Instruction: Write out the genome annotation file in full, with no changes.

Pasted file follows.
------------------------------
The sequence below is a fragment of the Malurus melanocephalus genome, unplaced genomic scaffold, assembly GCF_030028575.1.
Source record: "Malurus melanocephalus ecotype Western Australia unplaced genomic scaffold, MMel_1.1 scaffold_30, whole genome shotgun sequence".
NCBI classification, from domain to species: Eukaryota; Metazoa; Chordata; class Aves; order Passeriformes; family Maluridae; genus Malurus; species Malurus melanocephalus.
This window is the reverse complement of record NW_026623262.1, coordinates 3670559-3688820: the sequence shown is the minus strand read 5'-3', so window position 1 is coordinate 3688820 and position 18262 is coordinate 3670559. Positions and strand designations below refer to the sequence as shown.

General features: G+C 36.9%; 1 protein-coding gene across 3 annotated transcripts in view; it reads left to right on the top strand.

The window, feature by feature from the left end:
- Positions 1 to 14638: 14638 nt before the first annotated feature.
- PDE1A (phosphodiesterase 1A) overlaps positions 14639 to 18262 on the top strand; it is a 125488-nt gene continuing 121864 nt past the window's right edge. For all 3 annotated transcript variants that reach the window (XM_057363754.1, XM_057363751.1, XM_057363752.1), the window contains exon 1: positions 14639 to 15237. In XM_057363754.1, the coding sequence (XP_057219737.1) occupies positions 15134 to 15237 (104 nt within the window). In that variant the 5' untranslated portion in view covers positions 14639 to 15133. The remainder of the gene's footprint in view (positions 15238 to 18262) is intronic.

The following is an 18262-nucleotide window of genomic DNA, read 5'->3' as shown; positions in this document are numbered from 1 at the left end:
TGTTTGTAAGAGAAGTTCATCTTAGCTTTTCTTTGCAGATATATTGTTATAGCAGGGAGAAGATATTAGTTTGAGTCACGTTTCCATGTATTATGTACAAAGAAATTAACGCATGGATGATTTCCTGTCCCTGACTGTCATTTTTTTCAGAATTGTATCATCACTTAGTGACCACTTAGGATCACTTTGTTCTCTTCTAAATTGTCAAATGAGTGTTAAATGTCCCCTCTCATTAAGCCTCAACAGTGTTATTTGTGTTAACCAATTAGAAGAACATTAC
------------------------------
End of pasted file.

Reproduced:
The sequence below is a fragment of the Malurus melanocephalus genome, unplaced genomic scaffold, assembly GCF_030028575.1.
Source record: "Malurus melanocephalus ecotype Western Australia unplaced genomic scaffold, MMel_1.1 scaffold_30, whole genome shotgun sequence".
NCBI classification, from domain to species: Eukaryota; Metazoa; Chordata; class Aves; order Passeriformes; family Maluridae; genus Malurus; species Malurus melanocephalus.
This window is the reverse complement of record NW_026623262.1, coordinates 3670559-3688820: the sequence shown is the minus strand read 5'-3', so window position 1 is coordinate 3688820 and position 18262 is coordinate 3670559. Positions and strand designations below refer to the sequence as shown.

General features: G+C 36.9%; 1 protein-coding gene across 3 annotated transcripts in view; it reads left to right on the top strand.

The window, feature by feature from the left end:
- Positions 1 to 14638: 14638 nt before the first annotated feature.
- PDE1A (phosphodiesterase 1A) overlaps positions 14639 to 18262 on the top strand; it is a 125488-nt gene continuing 121864 nt past the window's right edge. For all 3 annotated transcript variants that reach the window (XM_057363754.1, XM_057363751.1, XM_057363752.1), the window contains exon 1: positions 14639 to 15237. In XM_057363754.1, the coding sequence (XP_057219737.1) occupies positions 15134 to 15237 (104 nt within the window). In that variant the 5' untranslated portion in view covers positions 14639 to 15133. The remainder of the gene's footprint in view (positions 15238 to 18262) is intronic.

The following is an 18262-nucleotide window of genomic DNA, read 5'->3' as shown; positions in this document are numbered from 1 at the left end:
TGTTTGTAAGAGAAGTTCATCTTAGCTTTTCTTTGCAGATATATTGTTATAGCAGGGAGAAGATATTAGTTTGAGTCACGTTTCCATGTATTATGTACAAAGAAATTAACGCATGGATGATTTCCTGTCCCTGACTGTCATTTTTTTCAGAATTGTATCATCACTTAGTGACCACTTAGGATCACTTTGTTCTCTTCTAAATTGTCAAATGAGTGTTAAATGTCCCCTCTCATTAAGCCTCAACAGTGTTATTTGTGTTAACCAATTAGAAGAACATTAC